The government is facing bigger challenges to keep the price of goods in the country stable as the value of the Thai baht continues to rise against the Lao kip.
The government will have to revise its policy on regulating product prices, as the current mechanism is unable to keep prices stable.
Deputy Managing Director of the International Monetary Fund (IMF), Mr Naoyuki Shinohara, visited Laos this week and gave an interview to Vientiane Times on Laos' economic development. The questions and answers are detailed below.
The Asian Development Bank (ADB) congratulated Laos on its recent acceptance and upcoming ratification as Asean's latest member of the World Trade Organisation (WTO).
Growing mining, construction, manufacturing and services sectors are expected to increase the growth rate of Lao GDP from 8 percent in 2011 to 8.3 percent this year, according to the World Bank's latest East Asia and Pacific Economic Update (EAP).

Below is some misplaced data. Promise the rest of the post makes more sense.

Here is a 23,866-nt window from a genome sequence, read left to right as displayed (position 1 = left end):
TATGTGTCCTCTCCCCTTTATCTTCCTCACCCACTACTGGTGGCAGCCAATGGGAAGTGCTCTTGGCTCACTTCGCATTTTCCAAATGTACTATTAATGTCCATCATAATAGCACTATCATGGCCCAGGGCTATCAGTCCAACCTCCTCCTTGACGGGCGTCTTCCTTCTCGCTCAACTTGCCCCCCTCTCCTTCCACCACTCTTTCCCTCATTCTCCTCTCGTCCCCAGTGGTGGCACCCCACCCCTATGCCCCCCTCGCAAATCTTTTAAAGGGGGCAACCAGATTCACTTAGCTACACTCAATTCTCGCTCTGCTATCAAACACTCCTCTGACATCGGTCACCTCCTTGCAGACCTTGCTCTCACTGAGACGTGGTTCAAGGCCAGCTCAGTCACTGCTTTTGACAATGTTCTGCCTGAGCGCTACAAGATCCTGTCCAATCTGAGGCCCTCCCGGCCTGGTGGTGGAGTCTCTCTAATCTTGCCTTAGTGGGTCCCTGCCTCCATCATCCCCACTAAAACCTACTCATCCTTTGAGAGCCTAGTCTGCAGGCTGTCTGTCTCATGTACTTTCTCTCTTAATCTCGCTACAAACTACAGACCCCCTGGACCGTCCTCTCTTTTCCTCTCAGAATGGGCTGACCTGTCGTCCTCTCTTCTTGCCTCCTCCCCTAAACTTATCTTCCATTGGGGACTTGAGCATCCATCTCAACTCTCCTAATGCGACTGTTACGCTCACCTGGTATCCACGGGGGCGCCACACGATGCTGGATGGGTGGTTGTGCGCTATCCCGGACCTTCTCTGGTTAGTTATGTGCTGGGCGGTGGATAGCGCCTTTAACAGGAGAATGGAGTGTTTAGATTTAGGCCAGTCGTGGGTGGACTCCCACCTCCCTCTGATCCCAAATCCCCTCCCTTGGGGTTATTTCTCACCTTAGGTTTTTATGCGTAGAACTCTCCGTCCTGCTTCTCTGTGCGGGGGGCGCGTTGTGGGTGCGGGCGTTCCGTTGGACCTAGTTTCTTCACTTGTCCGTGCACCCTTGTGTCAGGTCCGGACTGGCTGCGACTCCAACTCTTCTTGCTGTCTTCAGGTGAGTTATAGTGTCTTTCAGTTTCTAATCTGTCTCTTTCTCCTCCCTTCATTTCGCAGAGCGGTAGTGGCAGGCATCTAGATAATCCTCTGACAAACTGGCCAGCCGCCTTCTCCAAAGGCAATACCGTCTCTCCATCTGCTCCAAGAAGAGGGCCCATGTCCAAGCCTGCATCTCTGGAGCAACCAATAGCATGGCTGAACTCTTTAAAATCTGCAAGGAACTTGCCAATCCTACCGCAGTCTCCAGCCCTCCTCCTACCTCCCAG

Business operators are encountering difficulties as the government cannot enforce the Law on Investment Promotion, according to a senior official from the Lao National Chamber of Commerce and Industry.
The cost of living in Laos is continuing to rise, with power and water prices on the increase.
The government plans to maintain strong economic growth next fiscal year despite facing a number of internal and external challenges.
The euro-to-US dollar exchange rate has remained stable, ranging from $1.33 to $1.48, despite the deepening of the European financial crisis that came with Greece’s first bailout package of 110 billion euros ($149 billion) in May, 2010.
There's plenty of fire in the belly for EDL-Gen's stock price as it made its 14th straight day of gains early Thursday from 4,400 to 5,100 kip before finally closing at 5,000 kip.